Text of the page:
DARLINGTON, S.C. (May 8, 2007) -- Miller Lite Dodge driver Kurt Busch has the highest regard for the historical and demanding 1.366-mile Darlington Raceway, but entering Saturday's Dodge Avenger 500 on the weathered, old egg-shaped oval, Busch is...
DARLINGTON, S.C. (May 8, 2007) -- Miller Lite Dodge driver Kurt Busch has the highest regard for the historical and demanding 1.366-mile Darlington Raceway, but entering Saturday's Dodge Avenger 500 on the weathered, old egg-shaped oval, Busch is taking it one step further.
"With us running the new Car of Tomorrow there this weekend and considering how worn the surface is, you better come in there with the ultimate respect for the place," said Busch, now up to ninth in the NASCAR NEXTEL Cup point standings after his fifth-place finish Sunday at Richmond. "She'll (the track) definitely earn all those nicknames this weekend, I'll guarantee you that. They call the place the 'Lady in Black' and the 'Track Too Tough To Tame' and I imagine there might even be a few more choice names tossed around after Saturday night's race.
"Darlington has always had the reputation for being so demanding that you're on your toes every lap. That mental focus factor will be at an all-time high for Darlington this weekend."
Busch collected his first career NEXTEL Cup pole position in qualifying for the September 2001 Darlington race.
"Everyone has heard of the famous 'Darlington stripe' and they will be on everybody out there," said Busch, whose best finish on the track, a second-place tally, came in the March 2003 battle, a race won by Ricky Craven by only 0.002 second, the closest finish in the history of electronic timing.
"You won't see that side-by-side, nose-to-tail action that you've been seeing elsewhere with these cars, just because you don't see that at Darlington. Just the way the asphalt is so old and it's so rough and there's virtually no grip in that asphalt, it's really going to be a one off race. It'll be a big, big test. There's going to be a lot of right-side damage, I can tell you that."
Busch and his Troy Raker-led Miller Lite team prepared for this weekend's Darlington race by testing last Tuesday [May 1] at Rockingham, N.C., on North Carolina Motor Speedway, now used solely for testing and by the Buck Baker Driving School.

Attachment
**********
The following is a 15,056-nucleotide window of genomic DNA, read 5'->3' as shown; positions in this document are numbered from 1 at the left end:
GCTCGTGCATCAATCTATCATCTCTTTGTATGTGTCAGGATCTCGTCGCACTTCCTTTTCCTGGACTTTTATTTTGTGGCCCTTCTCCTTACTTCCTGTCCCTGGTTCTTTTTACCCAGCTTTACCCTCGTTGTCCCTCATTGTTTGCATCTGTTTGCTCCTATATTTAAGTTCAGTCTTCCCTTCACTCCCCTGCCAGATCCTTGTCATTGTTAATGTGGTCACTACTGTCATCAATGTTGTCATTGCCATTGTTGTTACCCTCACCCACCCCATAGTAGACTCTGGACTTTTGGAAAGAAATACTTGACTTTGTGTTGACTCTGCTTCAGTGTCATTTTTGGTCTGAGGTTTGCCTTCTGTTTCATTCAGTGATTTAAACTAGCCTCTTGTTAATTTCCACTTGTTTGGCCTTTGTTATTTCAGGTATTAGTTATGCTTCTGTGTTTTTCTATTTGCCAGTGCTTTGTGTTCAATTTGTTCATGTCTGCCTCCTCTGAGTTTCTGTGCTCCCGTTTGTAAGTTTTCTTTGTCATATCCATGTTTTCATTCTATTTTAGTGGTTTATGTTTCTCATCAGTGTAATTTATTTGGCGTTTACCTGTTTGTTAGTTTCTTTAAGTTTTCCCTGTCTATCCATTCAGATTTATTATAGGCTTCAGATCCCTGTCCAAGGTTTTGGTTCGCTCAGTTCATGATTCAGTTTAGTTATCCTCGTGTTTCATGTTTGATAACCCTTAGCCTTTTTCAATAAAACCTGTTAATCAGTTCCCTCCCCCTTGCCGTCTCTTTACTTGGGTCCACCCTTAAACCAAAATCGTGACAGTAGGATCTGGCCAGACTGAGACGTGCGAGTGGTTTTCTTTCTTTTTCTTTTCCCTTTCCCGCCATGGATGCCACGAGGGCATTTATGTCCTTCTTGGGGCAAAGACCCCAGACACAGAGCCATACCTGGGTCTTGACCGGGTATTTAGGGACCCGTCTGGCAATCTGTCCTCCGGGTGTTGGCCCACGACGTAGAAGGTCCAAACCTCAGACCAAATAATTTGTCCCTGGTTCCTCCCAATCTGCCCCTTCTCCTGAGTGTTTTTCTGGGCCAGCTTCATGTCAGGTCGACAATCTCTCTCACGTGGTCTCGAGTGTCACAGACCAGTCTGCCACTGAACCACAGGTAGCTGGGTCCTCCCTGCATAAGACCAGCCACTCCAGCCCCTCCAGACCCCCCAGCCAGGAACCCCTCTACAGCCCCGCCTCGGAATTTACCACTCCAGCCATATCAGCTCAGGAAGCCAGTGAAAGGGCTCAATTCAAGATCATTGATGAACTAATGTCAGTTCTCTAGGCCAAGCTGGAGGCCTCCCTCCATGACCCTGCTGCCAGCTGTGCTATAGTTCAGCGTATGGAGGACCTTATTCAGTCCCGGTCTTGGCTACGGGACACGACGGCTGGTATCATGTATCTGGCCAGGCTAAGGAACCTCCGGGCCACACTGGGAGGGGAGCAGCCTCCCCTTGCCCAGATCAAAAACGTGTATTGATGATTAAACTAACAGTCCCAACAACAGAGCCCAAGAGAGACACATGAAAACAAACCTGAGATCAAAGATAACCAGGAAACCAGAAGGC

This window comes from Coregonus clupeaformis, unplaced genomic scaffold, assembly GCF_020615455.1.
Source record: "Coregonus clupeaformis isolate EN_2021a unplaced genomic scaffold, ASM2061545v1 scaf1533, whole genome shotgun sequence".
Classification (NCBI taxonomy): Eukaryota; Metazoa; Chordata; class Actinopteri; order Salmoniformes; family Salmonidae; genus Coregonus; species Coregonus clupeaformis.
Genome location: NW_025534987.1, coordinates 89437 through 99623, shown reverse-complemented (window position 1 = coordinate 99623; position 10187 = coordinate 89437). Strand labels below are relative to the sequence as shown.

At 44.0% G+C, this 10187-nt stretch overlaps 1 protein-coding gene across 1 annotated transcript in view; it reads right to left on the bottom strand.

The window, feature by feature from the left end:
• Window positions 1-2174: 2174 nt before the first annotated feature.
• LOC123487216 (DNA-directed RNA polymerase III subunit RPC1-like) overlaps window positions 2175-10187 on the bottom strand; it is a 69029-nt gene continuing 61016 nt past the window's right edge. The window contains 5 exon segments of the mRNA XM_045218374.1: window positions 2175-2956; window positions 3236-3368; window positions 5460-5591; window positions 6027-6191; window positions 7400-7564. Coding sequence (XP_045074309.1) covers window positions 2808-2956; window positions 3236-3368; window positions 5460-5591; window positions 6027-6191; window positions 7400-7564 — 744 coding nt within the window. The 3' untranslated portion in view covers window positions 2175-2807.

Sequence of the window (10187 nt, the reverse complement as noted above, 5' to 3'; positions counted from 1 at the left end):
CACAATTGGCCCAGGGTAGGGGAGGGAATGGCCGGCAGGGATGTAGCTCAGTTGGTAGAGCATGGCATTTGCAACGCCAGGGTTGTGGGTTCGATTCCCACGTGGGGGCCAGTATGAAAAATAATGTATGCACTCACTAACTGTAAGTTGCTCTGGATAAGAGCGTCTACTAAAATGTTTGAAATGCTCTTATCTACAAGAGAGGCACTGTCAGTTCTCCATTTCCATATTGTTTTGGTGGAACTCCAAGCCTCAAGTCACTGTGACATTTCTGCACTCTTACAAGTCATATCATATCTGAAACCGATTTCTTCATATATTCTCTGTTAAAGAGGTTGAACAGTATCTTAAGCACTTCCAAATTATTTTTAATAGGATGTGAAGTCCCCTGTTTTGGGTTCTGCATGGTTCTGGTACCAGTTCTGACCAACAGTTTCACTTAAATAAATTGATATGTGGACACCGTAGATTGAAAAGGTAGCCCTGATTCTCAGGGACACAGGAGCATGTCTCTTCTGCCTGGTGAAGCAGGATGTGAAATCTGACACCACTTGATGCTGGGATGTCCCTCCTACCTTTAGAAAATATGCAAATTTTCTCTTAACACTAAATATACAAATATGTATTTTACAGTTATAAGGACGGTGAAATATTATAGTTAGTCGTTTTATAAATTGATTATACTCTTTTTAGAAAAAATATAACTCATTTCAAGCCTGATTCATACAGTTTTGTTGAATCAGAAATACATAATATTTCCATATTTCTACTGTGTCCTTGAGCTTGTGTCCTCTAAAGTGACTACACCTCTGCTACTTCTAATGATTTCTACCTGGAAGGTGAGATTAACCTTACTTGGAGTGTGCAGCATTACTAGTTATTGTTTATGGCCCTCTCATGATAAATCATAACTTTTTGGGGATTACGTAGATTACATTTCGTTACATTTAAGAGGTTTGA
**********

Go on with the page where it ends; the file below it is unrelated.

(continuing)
"The Rockingham surface is old and just as abrasive as the Darlington surface, so we went there to see how our car would react with stiff springs, soft springs and so forth," Busch explained. "There are just so many unknowns with the COT. We had to at least go there with our checklist and cut it in half. If we had 10 questions, we probably still have five of them left, but it was good to go there and test. Does it want a big sway bar? Does it want a little sway bar? You never know. The COT still continues to be able to accept any setup, but we're trying to narrow it down so it can give us the best overall speed."
Raker, the team's interim crew chief while Roy McCauley spends time with wife Amy who's ill, noted everyone was "very realistic" about the information that could be gained for Darlington in testing at Rockingham.
"When you're testing with Hoosiers (racing tires) and racing Goodyears at Darlington, you have to keep that in mind," Raker said. "We tested with the second oldest COT car we have in the fleet [PSC-502] during the test and we'll have a brand new car [PSC-516] ready to race at Darlington this weekend.
"The major aspect that we focused on during the test was the spring and bar combinations. We were able to weed out the extremes and narrow the box in which we'll be working with this weekend at Darlington."